The Hunger Games Mockingjay by Suzanne Collins
Rating: 2.5 out of 5
Summary (From Back Cover)
"if we burn you burn with us"
Katniss Everdeen has survived the Hunger Games twice. But she's still not safe. A revolution is unfolding, and everyone, it seems, has had a hand in carefully laid plans - everyone except Katniss.
And yet she must play the most vital part in the final battle. Katniss must become their Mackingjay - the symbol of rebellion - no matter what the personal cost.
There's this rule. You've probably noticed it, and it's that sequels suck! Now, this rule is more appropriate for film rather than books however, there are occasions when it also applies to the written word. Where the author hasn't spent as much time perfecting the story lines as they did in the first book. This, unfortunately, falls into that category. Don't get me wrong, it's defiantly worth the read if you've read the other two books but at the same time I couldn't help being disappointed. I wanted to be able to write this was an epic conclusion to an exciting series but I can't.
The book picks up with Katniss being introduced to the rebellion she's - unknowingly - helped build. Peeta's still stick in Precedent Snow's slimy grasp and the rest of their world is falling to pieces as the citizens of Panem prepare to fight back. I'm not going to lie, I'm a little surprised it took them 75years to get up the courage to tell the officials that they can't kill their kids anymore, but who am I to judge?
One of the main things I was disappointed in with this book is the way in which Collin's kills off her characters. I won't tell you who, but trust me you won't be able to guess either! And that's because they don't make sense. I have no problem with authors killing off character's, I think it's a necessary evil to make the world seem more real. After all, you're not got going to have a full blown rebellion without a couple of casualties. However, it seemed that she chose these character's for the purpose of shocking the reader rather than because it was vital to the story. They were sloppy kills that, in all honestly, let the book down. It deserved more thought than what it got.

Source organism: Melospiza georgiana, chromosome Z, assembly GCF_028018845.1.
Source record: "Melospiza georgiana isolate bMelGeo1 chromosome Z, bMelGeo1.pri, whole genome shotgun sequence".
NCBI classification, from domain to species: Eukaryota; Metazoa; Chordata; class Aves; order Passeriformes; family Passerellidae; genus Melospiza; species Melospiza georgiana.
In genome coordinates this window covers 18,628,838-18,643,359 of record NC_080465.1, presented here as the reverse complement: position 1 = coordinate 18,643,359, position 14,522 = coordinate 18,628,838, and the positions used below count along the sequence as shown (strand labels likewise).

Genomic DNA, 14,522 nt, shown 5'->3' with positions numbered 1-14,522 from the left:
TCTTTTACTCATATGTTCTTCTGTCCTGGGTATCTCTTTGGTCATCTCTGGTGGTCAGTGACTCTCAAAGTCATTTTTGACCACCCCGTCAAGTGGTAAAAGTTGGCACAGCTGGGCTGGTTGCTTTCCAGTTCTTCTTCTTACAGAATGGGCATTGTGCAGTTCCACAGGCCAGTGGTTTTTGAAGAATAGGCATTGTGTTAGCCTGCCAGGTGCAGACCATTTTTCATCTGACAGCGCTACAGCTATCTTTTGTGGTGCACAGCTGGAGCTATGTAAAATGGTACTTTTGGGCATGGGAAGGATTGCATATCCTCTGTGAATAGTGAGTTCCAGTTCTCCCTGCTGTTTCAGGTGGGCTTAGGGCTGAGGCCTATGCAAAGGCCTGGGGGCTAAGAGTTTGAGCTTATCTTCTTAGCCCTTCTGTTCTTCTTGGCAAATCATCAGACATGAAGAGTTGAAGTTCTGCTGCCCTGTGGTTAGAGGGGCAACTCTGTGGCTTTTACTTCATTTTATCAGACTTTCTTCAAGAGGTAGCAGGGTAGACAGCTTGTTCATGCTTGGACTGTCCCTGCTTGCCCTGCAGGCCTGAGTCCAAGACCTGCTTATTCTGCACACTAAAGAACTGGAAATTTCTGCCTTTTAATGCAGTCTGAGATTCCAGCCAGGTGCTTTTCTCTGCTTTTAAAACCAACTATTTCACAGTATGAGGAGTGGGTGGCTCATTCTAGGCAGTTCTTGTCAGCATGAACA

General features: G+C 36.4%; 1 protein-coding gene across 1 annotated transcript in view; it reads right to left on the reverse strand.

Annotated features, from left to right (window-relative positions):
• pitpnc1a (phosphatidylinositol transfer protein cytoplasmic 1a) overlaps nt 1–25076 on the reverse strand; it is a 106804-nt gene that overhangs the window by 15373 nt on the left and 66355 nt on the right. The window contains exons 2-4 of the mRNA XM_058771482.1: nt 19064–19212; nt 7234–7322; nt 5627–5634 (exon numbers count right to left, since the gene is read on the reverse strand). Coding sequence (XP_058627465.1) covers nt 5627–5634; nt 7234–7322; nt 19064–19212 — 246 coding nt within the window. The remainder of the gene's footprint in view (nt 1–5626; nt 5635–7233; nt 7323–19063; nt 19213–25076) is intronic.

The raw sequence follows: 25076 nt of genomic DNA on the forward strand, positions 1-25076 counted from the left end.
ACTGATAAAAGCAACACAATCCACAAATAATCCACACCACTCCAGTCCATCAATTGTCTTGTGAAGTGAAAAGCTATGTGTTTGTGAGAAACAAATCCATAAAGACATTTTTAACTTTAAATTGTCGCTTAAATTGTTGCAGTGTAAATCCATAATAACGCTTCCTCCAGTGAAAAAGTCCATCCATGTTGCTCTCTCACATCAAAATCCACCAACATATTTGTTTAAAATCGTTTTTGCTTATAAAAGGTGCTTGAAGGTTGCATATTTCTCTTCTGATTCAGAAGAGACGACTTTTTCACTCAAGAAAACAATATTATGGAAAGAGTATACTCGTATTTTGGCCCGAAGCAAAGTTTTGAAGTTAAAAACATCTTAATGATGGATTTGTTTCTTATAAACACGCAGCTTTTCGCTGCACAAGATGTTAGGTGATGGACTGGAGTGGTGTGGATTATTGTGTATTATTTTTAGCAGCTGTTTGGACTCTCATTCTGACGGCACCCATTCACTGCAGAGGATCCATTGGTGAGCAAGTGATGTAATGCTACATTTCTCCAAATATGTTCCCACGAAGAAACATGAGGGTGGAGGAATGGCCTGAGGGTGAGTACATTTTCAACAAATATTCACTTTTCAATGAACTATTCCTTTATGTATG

Of course there's also a conclusion to our little love triangle and again I think the ending was sloppy and unsatisfactory. This book had so much potential and it was almost upsetting to read it, it felt rushed.
However, there was one good thing to come out of this book. One that I was never expecting, I no longer hate Katniss. Now, those of you who have read my other reviews will know that I've always had a problem with this particular heroine, as she can come across annoying and selfish, but in this book I can finally get behind her. I can finally stop wishing that someone would blow her up. Which, I hate to admit, I had hoped that on more than one occasion.
I know this isn't the most complementary review, and it's really not that bad of a book. But I think as I am a fan of the series I just found it upsetting that when I closed the book I didn't feel like it was properly resolved. I still had unanswered questions. It's brilliantly written, as always, but it left me feeling a little frustrated. I could have done with another couple of chapters to fill in some of the blanks. Fingers crossed that the movie adaptation is better than the book! They have been thus far, and I hope that it continues to get better and it corrects some of the fatal plot flaws that happen in this instalment of The Hunger Games.
There's no official trailer for the Mackingjay films so I thought I'd share this little gem with you. It's just some info on the upcoming films, but the presents is so enthusiastic it's kind of funny.
If you haven't done so already check out my reviews for the previous THG's books